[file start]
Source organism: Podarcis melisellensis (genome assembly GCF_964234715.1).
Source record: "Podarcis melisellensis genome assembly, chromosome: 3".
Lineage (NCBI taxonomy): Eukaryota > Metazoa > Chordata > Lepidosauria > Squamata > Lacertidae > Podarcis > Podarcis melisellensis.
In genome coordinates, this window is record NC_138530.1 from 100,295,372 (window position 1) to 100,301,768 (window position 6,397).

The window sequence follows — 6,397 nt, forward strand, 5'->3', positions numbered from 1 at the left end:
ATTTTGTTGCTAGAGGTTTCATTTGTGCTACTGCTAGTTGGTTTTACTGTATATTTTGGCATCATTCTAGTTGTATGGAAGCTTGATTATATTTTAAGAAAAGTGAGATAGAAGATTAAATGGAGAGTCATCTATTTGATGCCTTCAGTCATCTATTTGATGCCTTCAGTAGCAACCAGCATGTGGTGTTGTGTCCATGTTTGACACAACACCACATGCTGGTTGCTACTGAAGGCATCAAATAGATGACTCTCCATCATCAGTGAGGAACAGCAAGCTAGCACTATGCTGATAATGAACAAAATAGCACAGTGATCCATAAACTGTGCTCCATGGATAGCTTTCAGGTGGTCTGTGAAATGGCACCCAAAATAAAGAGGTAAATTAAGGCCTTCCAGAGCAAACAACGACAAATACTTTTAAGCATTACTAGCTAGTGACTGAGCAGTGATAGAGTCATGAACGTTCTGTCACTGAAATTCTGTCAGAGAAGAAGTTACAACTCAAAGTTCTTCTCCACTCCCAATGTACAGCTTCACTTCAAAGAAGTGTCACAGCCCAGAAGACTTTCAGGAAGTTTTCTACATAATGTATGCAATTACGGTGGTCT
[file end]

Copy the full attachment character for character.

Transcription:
Source organism: Podarcis melisellensis (genome assembly GCF_964234715.1).
Source record: "Podarcis melisellensis genome assembly, chromosome: 3".
Lineage (NCBI taxonomy): Eukaryota > Metazoa > Chordata > Lepidosauria > Squamata > Lacertidae > Podarcis > Podarcis melisellensis.
In genome coordinates, this window is record NC_138530.1 from 100,295,372 (window position 1) to 100,301,768 (window position 6,397).

The window sequence follows — 6,397 nt, forward strand, 5'->3', positions numbered from 1 at the left end:
ATTTTGTTGCTAGAGGTTTCATTTGTGCTACTGCTAGTTGGTTTTACTGTATATTTTGGCATCATTCTAGTTGTATGGAAGCTTGATTATATTTTAAGAAAAGTGAGATAGAAGATTAAATGGAGAGTCATCTATTTGATGCCTTCAGTCATCTATTTGATGCCTTCAGTAGCAACCAGCATGTGGTGTTGTGTCCATGTTTGACACAACACCACATGCTGGTTGCTACTGAAGGCATCAAATAGATGACTCTCCATCATCAGTGAGGAACAGCAAGCTAGCACTATGCTGATAATGAACAAAATAGCACAGTGATCCATAAACTGTGCTCCATGGATAGCTTTCAGGTGGTCTGTGAAATGGCACCCAAAATAAAGAGGTAAATTAAGGCCTTCCAGAGCAAACAACGACAAATACTTTTAAGCATTACTAGCTAGTGACTGAGCAGTGATAGAGTCATGAACGTTCTGTCACTGAAATTCTGTCAGAGAAGAAGTTACAACTCAAAGTTCTTCTCCACTCCCAATGTACAGCTTCACTTCAAAGAAGTGTCACAGCCCAGAAGACTTTCAGGAAGTTTTCTACATAATGTATGCAATTACGGTGGTCT